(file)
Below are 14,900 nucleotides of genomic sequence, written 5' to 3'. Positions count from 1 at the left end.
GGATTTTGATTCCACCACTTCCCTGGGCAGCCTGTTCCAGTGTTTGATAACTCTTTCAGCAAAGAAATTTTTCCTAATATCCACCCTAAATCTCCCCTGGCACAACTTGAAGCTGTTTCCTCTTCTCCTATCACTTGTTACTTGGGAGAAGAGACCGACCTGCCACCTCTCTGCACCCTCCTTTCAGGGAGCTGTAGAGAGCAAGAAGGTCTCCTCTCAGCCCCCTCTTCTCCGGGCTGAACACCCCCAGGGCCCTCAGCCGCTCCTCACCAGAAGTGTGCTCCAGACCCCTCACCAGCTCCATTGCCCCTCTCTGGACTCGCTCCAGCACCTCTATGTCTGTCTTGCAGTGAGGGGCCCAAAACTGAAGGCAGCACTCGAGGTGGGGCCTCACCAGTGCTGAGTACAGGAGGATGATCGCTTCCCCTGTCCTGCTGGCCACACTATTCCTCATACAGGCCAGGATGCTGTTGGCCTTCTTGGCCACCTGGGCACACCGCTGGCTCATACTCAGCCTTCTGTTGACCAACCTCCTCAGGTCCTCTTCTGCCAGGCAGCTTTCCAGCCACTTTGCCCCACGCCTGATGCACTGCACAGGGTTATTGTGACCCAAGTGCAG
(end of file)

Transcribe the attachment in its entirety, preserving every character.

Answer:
Below are 14,900 nucleotides of genomic sequence, written 5' to 3'. Positions count from 1 at the left end.
GGATTTTGATTCCACCACTTCCCTGGGCAGCCTGTTCCAGTGTTTGATAACTCTTTCAGCAAAGAAATTTTTCCTAATATCCACCCTAAATCTCCCCTGGCACAACTTGAAGCTGTTTCCTCTTCTCCTATCACTTGTTACTTGGGAGAAGAGACCGACCTGCCACCTCTCTGCACCCTCCTTTCAGGGAGCTGTAGAGAGCAAGAAGGTCTCCTCTCAGCCCCCTCTTCTCCGGGCTGAACACCCCCAGGGCCCTCAGCCGCTCCTCACCAGAAGTGTGCTCCAGACCCCTCACCAGCTCCATTGCCCCTCTCTGGACTCGCTCCAGCACCTCTATGTCTGTCTTGCAGTGAGGGGCCCAAAACTGAAGGCAGCACTCGAGGTGGGGCCTCACCAGTGCTGAGTACAGGAGGATGATCGCTTCCCCTGTCCTGCTGGCCACACTATTCCTCATACAGGCCAGGATGCTGTTGGCCTTCTTGGCCACCTGGGCACACCGCTGGCTCATACTCAGCCTTCTGTTGACCAACCTCCTCAGGTCCTCTTCTGCCAGGCAGCTTTCCAGCCACTTTGCCCCACGCCTGATGCACTGCACAGGGTTATTGTGACCCAAGTGCAG